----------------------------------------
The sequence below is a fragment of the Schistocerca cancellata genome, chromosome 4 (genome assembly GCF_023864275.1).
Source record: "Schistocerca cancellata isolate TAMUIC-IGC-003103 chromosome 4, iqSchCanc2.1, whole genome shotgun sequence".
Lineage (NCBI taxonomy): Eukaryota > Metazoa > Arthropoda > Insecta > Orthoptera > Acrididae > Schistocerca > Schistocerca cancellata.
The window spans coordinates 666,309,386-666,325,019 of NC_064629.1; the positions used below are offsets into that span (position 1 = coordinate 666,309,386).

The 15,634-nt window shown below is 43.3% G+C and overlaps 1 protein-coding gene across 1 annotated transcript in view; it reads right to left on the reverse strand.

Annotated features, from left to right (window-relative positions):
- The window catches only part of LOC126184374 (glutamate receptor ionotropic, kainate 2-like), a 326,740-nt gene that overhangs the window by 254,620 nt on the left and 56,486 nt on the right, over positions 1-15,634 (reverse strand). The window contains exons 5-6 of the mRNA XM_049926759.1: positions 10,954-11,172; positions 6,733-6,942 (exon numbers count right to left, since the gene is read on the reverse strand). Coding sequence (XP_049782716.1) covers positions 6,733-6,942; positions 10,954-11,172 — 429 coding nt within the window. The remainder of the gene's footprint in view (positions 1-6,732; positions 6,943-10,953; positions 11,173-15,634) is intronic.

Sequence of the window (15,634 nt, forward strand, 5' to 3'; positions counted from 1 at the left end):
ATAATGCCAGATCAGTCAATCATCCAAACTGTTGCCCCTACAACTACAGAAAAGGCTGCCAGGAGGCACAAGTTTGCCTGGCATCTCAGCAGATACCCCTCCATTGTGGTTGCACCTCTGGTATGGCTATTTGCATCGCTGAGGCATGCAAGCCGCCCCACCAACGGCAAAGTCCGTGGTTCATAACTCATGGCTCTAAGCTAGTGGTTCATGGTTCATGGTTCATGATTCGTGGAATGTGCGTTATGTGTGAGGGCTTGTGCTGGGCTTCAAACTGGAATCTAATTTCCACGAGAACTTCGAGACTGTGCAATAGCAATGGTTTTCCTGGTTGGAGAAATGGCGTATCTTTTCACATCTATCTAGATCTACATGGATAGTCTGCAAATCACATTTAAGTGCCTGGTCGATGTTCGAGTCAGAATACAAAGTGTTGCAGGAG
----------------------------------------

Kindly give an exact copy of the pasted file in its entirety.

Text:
The sequence below is a fragment of the Schistocerca cancellata genome, chromosome 4 (genome assembly GCF_023864275.1).
Source record: "Schistocerca cancellata isolate TAMUIC-IGC-003103 chromosome 4, iqSchCanc2.1, whole genome shotgun sequence".
Lineage (NCBI taxonomy): Eukaryota > Metazoa > Arthropoda > Insecta > Orthoptera > Acrididae > Schistocerca > Schistocerca cancellata.
The window spans coordinates 666,309,386-666,325,019 of NC_064629.1; the positions used below are offsets into that span (position 1 = coordinate 666,309,386).

The 15,634-nt window shown below is 43.3% G+C and overlaps 1 protein-coding gene across 1 annotated transcript in view; it reads right to left on the reverse strand.

Annotated features, from left to right (window-relative positions):
- The window catches only part of LOC126184374 (glutamate receptor ionotropic, kainate 2-like), a 326,740-nt gene that overhangs the window by 254,620 nt on the left and 56,486 nt on the right, over positions 1-15,634 (reverse strand). The window contains exons 5-6 of the mRNA XM_049926759.1: positions 10,954-11,172; positions 6,733-6,942 (exon numbers count right to left, since the gene is read on the reverse strand). Coding sequence (XP_049782716.1) covers positions 6,733-6,942; positions 10,954-11,172 — 429 coding nt within the window. The remainder of the gene's footprint in view (positions 1-6,732; positions 6,943-10,953; positions 11,173-15,634) is intronic.

Sequence of the window (15,634 nt, forward strand, 5' to 3'; positions counted from 1 at the left end):
ATAATGCCAGATCAGTCAATCATCCAAACTGTTGCCCCTACAACTACAGAAAAGGCTGCCAGGAGGCACAAGTTTGCCTGGCATCTCAGCAGATACCCCTCCATTGTGGTTGCACCTCTGGTATGGCTATTTGCATCGCTGAGGCATGCAAGCCGCCCCACCAACGGCAAAGTCCGTGGTTCATAACTCATGGCTCTAAGCTAGTGGTTCATGGTTCATGGTTCATGATTCGTGGAATGTGCGTTATGTGTGAGGGCTTGTGCTGGGCTTCAAACTGGAATCTAATTTCCACGAGAACTTCGAGACTGTGCAATAGCAATGGTTTTCCTGGTTGGAGAAATGGCGTATCTTTTCACATCTATCTAGATCTACATGGATAGTCTGCAAATCACATTTAAGTGCCTGGTCGATGTTCGAGTCAGAATACAAAGTGTTGCAGGAG